Thus conversely it is possible to effect a considerable variation in the intensity of green with comparatively small red and blue color variations at a constant skin color.
VARIATION IN THE SKIN COLOR AT A CONSTANT INTENSITY OF THE GREEN The possibility of a variation in the skin color at a constant intensity of the green is obtained with the aid of the Matrices (l4) and (l5), (16). A constant intensity. of the green in the Matrix 14) means that h and that in the Equations 16) In this case h has a different purpose; h is replaced by the character g.
Qualitatively, the occurrence of g as 0 results in shifts of opposite sense on the two triangle sides R 6,; and B G of FIG. 6. Thus for g 0 the point R is shifted, for example, in the direction of R On the other hand a point B from the transmitter appears on the blue color side between B and G near B,,-. If B is transmitted the blue gun is overdriven to a certain extent. The G signal U becomes negative so that the green gun of the picture tube is cut off. Thus the color B is reproduced. However, there are of course color point shifts from any point B in the direction of B In case of g O the analogous ratios are the result on the opposite sides.
The variation in the color point coordinates for the skin color can be calculated with the aid of the color mixing Equations (Al) and (A2) in the appendix A.l as well as by means of the Values (18). Furthermore the variations in the color points for the colors of the skin and the intermediate colors as well as the variations in intensity can be indicated as a function of g.
FIG. 9 shows a section of the color triangle. A considerable hue variation of the skin color H can be obtained with a range of 0.2 g +0.2, the saturation being changed to a slight extent. Due to the step described yellow is also varied as is shown in the upper part ofFIG. 9.
(The point H is the skin color point reproduced in the receiver according to Equation if originally the point H applies at the transmitter end.)
Red 0 +0.050
Green 0 0 Cadmium 0.288 +0.366
Cyan +0.435 0.342
Magenta 0.l43 +0.24) (30) In this case it is of course to be noted that these variations in intensity should not always judged as errors since also different intensities of the optimum colors are associated with different color points. Thus, for example, a yellow color shifted in the direction of red is associated with a weaker intensity of the optimum color.
Since only slight hue variations in the skin color are to be effected with the aid of. the skin color correction (comparatively small values I g I) the occurring errors in the intermediate colors are indeed not considerable as has also been shown by experiment.
CIRCUIT ARRANGEMENTS FOR SEPARATE CORRECTIONS OF THE SKIN COLOR OF THE INTENSITY OF THE GREEN The Equations (20) and (28) are used as starting points for the development of the circuit arrangement. For the reduction of green intensity there should apply that with a, 1.8109, 0 4.0020, k 0.5098, k 0.1954 (compare 1911,20) For the variation in the skin color the coefficients should be Furthermore there applies (compare equation 9) that:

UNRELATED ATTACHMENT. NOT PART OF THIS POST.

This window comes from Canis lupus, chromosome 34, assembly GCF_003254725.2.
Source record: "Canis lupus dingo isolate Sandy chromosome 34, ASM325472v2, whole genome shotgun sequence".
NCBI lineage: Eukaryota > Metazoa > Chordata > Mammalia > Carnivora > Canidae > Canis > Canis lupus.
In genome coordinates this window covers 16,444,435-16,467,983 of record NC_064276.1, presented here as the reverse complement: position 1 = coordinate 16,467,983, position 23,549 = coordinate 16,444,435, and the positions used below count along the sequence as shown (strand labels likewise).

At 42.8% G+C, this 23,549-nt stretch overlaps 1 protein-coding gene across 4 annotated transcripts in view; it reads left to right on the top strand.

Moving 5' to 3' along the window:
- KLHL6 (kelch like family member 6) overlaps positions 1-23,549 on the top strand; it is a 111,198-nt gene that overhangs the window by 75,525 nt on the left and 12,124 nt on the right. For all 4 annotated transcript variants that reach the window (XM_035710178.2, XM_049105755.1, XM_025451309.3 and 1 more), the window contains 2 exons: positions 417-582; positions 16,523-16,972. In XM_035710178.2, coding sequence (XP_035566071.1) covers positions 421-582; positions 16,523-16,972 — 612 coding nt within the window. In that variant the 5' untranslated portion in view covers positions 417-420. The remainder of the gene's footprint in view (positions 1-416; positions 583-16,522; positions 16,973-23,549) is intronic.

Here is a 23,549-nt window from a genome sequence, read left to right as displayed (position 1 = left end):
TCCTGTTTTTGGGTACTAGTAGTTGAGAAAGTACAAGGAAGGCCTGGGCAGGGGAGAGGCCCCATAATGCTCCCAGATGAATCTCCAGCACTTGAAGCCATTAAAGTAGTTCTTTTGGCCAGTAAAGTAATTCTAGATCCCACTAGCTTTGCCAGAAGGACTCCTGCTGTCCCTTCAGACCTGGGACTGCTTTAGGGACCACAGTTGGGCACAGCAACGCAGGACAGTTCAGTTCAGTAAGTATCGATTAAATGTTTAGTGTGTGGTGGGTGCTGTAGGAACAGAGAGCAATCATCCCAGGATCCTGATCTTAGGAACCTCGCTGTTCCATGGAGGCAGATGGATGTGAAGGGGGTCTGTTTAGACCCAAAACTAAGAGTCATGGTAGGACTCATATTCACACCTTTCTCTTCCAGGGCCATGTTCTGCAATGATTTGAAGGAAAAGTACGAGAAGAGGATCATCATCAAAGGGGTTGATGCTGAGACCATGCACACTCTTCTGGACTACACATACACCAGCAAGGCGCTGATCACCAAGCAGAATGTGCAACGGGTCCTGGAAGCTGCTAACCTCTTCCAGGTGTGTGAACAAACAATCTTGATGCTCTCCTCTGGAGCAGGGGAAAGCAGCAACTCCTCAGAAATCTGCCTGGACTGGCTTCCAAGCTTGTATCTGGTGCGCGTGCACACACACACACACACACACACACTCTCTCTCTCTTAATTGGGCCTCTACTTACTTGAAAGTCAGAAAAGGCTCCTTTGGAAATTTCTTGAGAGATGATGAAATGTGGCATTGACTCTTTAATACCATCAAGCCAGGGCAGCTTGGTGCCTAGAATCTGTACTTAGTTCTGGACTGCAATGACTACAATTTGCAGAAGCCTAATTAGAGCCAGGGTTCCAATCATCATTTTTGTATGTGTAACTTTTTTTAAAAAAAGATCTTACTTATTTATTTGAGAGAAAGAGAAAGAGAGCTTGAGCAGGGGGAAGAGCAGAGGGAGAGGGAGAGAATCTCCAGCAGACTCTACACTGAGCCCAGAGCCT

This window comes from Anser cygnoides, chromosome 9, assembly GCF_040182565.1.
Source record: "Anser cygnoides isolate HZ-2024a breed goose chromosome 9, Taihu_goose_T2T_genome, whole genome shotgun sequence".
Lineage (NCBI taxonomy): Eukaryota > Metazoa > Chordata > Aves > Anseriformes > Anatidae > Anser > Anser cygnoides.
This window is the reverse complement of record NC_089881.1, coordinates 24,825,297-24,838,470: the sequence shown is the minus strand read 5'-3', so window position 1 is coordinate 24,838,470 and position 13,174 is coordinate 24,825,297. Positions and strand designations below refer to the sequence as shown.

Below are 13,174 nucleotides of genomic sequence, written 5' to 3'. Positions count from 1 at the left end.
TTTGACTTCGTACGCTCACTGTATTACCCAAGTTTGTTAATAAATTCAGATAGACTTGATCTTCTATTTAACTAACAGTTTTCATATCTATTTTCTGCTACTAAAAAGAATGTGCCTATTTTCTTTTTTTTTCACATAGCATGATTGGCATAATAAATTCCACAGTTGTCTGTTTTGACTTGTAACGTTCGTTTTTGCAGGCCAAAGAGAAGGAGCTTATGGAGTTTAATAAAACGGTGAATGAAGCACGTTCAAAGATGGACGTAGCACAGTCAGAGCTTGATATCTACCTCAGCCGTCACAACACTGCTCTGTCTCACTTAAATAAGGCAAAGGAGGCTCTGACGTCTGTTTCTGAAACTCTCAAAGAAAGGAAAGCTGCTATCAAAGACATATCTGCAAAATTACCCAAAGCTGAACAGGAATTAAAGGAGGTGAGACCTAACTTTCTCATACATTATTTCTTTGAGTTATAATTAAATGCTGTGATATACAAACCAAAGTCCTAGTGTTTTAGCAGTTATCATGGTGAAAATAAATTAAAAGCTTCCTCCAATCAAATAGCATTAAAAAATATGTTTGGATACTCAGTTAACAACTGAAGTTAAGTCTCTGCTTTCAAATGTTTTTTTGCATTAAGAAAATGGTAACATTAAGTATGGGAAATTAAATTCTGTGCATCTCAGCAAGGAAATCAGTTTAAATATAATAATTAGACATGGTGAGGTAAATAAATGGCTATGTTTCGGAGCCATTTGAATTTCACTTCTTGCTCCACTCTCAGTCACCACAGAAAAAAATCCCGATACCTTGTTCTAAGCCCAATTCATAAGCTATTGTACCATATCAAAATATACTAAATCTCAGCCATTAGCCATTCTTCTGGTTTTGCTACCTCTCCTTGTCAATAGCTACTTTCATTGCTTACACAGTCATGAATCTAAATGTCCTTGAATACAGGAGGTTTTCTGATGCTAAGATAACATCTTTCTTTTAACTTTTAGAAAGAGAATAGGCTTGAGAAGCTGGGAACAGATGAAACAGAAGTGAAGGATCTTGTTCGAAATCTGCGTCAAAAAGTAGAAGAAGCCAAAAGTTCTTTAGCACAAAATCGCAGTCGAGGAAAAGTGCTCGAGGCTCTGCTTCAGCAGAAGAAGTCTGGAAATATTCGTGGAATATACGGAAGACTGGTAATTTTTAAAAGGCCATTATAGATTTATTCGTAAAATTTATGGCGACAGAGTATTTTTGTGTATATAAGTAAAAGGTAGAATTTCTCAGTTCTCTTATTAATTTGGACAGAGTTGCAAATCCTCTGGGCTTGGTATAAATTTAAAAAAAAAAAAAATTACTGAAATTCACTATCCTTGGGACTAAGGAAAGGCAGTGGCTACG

U(B-Y)E w-ns UYE Ys),
U(G-Y)E *1 mms 2 w-ns- In the circuit arrangement described in the preamble forthe adjustment of the reproduction of a color point in case of a constant white point the desired variation in thecolor of the skin is obtained while the green intensit y remains unchanged if oppositely equally large fraction (g' U and +g U of the two transmitted color difference signals which fractions are adjustable with respect to magnitude and sign are added to or subtracted from the third color difference signal (U recovered in the receiver matrix by combination of the transmitted color difference signals (U(R y)s and U recovered As will be described hereinafter a corresponding variation is obtained when adjustable and oppositely equally large fractions (+Y gs U and Y g, U which are proportional to the color signals (U and U to be transmitted are added to or subtracted from the luminance signal (Uys) formed in the transmitter matrix.
in a corresponding manner a reduction of the green intensity in case of unchanged skin color reproduction is obtained if an adjustable portion (h Y U which is proportional to the G-signal is subtracted from the luminance signal (Uys) formed in the transmitter matrix and that each time different fractions (,8 h, YGSO U33 and 82 h Ycs UB) are proportional to this adjustable portion are added to said luminance signal and/or that adjustable and proportionally different fractions (kw a1 U(R Y)S and kzo a2 h U y s of the two transmitted color difference signals are .added to the third color difference signal (U y s) recovered in the receiver matrix by combination of the transmitted color difference signal (U and U y s).
FIG. 12 shows a circuit arrangement by means of which the Equations 31 and 32 can be carried into effect substantially independently of each other.
The red color differencesignal voltage U is applied to the terminal 1 and the blue color difference signal, U is applied to the terminal 2. These voltages which are derived from, for example, the demodulator of a receiver correspond to the signals transmitted by a source, for example, a transmitter and are further handled in a corresponding manner.
A potentiometer comprising a first resistor R and a second earthed resistor R is connected to the terminal l and a second potentiometer comprising a third resistor R and a grounded resistor R is connected to the terminal 2; the taps on these tow potentiometers are connected through a third potentiometer which comprises a fifth resistor R connected to the wiper on the first potentiometer and a sixth resistor R connected to the wiper on the second potentiometer. The third color difference signal voltage "'U y is derived at a terminal 3 from the tap on the third potentiometer, an output resistor R being connected to ground which resistor may be alternatively formed completely on partly by the input resistor of a following stage.